In February 2013, my best friend and man in my life was diagnosed with rectal cancer. After the tears and the first waves of depression passed we had to figure out how to carry on each day. We institutionally agreed with each other that we would not let the cancer interfere with our lives anymore than we absolutely had to. We had begun going to the gym together some months before. Since he was feeling well physically at that point, we continued to go. We swam together, walked on the elliptical trainer together, and passed the medicine ball back and forth to each other. Keeping as much normalcy in our lives for as long as possible seemed to keep cancer from mastering us.
Once he began chemo there were days he needed to rest or nap in the afternoon but on the days when he was feeling stronger, we went for walks. We went in the pool even if only to make a few easy laps. As the radiation treatments progressed and the bladder and bowel side-effects were troublesome, it was the anticipation of getting back to our gym routine that held out promise for a better tomorrow. Things are getting better every day. The Livestrong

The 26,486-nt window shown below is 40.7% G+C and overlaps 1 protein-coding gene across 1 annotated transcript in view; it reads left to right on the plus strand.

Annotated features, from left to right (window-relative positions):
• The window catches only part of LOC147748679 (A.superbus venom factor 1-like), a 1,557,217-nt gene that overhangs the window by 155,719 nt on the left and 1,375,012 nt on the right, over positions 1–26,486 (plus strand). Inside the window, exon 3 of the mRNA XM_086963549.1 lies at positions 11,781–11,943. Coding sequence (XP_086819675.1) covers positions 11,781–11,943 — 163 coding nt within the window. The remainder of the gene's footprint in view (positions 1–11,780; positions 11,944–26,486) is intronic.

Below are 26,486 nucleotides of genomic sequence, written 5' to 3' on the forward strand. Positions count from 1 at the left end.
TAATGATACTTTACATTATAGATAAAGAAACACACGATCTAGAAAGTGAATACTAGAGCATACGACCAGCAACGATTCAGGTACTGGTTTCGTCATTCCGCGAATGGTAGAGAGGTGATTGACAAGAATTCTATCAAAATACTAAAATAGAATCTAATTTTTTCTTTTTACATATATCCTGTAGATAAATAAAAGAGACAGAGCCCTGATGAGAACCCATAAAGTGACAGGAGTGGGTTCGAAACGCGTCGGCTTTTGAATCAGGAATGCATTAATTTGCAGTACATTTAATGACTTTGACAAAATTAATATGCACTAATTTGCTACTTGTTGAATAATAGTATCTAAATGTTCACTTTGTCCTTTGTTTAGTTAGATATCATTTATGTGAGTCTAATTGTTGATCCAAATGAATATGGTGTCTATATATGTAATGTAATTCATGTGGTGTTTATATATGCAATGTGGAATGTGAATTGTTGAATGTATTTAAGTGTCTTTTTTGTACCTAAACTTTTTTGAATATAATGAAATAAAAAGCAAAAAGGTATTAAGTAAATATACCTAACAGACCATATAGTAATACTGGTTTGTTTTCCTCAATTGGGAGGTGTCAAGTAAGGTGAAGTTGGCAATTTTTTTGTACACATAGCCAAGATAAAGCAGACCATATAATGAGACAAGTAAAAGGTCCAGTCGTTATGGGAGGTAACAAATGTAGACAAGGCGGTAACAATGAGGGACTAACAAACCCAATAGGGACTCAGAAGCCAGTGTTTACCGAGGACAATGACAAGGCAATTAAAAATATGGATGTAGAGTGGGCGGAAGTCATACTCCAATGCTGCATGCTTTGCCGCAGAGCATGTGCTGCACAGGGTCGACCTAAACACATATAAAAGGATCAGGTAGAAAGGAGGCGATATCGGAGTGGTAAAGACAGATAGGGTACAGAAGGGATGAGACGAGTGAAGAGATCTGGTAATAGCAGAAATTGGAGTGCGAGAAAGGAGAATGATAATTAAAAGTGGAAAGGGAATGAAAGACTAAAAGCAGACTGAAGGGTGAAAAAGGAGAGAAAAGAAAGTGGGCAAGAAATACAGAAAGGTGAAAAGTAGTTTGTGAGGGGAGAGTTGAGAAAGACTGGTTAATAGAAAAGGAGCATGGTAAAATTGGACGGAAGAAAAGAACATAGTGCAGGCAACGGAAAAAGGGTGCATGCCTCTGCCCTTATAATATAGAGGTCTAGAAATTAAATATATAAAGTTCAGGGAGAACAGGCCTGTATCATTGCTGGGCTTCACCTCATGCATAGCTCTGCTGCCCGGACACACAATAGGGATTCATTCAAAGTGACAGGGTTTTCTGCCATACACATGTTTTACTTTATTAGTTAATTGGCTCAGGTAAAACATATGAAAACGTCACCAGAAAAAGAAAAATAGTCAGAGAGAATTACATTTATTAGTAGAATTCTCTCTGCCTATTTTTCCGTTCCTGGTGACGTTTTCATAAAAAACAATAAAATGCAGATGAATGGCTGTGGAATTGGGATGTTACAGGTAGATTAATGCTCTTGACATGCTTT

organization has a wonderful program in conjunction with the YMCA called “Livestrong at the YMCA
” in which they assess a cancer survivor’s abilities and needs and guide them week by week through a strength building campaign in the company of other survivors. One day we ran into one of his Livestrong buddies in the supermarket. They greeted each other so warmly! It was clear they had bonded through their activity program. I was so happy for the two of them and the others who were regaining their sense of self-determination and reclaiming their physical selves through exercise.
Two years later, he is a member of the YMCA, and attends regularly with great, renewed conviction to remain active. I think his experience just underscores the science in the article below.
Article: The Value of Exercise in Cancer Prevention and Prognosis
Written by: Susan Dicosola, MS, CMPE
– Executive Director
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